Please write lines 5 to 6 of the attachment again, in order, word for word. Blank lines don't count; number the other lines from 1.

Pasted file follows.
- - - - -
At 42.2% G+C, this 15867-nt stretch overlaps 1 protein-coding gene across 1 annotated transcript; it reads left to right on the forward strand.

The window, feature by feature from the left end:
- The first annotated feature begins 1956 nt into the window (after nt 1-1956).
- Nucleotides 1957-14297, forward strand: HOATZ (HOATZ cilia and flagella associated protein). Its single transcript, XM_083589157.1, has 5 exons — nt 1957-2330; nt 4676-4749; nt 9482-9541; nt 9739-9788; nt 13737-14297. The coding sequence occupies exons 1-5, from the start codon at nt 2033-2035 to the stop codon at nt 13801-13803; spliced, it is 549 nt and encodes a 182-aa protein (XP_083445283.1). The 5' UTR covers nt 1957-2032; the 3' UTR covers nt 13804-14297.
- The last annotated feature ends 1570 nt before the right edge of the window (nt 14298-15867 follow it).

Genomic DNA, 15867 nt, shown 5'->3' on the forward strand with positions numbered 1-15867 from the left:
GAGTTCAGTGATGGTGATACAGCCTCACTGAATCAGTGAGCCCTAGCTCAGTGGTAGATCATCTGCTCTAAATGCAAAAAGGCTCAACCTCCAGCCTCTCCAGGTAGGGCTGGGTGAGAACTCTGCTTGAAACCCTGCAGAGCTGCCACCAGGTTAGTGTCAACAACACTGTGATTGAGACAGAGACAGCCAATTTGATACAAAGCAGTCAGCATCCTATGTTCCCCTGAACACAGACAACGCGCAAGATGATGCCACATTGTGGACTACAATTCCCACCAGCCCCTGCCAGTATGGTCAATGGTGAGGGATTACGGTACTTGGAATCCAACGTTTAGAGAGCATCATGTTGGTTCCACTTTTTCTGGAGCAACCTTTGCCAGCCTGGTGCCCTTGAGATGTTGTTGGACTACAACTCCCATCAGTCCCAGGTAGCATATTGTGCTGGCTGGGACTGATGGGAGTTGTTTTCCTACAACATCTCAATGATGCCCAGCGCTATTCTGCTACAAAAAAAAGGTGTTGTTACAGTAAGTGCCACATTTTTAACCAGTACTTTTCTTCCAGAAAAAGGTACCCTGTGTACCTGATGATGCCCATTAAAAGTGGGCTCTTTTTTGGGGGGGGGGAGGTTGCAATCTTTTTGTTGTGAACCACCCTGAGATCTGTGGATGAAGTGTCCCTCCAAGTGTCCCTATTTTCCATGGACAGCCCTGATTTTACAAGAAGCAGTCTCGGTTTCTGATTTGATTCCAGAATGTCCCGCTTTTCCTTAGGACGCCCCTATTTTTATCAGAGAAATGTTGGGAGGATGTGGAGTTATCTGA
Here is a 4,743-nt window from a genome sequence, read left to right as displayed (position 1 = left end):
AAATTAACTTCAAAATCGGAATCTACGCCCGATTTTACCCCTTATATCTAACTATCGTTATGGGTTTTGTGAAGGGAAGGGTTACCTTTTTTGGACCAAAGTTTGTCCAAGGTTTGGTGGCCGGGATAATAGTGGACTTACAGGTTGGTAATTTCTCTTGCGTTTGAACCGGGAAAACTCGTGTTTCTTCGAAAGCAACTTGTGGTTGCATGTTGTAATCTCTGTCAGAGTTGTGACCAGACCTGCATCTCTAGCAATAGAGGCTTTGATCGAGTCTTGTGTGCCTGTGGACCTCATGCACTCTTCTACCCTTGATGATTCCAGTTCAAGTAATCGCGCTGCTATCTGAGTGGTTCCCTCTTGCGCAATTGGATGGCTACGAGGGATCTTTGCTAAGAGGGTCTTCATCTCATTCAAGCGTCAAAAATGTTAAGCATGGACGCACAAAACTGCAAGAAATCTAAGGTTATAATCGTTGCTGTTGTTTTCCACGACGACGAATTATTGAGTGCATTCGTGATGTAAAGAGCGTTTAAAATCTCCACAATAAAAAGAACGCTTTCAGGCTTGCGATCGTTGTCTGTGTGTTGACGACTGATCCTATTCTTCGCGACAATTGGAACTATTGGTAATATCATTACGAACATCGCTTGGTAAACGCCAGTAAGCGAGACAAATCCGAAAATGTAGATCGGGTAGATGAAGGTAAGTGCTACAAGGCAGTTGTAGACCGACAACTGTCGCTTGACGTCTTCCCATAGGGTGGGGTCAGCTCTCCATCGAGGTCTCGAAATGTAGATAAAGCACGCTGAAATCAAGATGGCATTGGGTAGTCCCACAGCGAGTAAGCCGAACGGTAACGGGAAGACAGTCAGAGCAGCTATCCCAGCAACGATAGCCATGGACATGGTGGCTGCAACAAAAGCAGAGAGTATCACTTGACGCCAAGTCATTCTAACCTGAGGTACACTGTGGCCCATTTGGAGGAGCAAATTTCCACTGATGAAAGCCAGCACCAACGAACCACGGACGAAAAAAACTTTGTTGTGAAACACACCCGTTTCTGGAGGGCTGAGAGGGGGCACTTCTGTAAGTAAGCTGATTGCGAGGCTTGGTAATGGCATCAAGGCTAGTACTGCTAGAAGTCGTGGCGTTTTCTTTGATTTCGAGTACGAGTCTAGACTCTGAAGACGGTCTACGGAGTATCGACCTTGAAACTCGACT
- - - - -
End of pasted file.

- The last annotated feature ends 1570 nt before the right edge of the window (nt 14298-15867 follow it).

Genomic DNA, 15867 nt, shown 5'->3' on the forward strand with positions numbered 1-15867 from the left: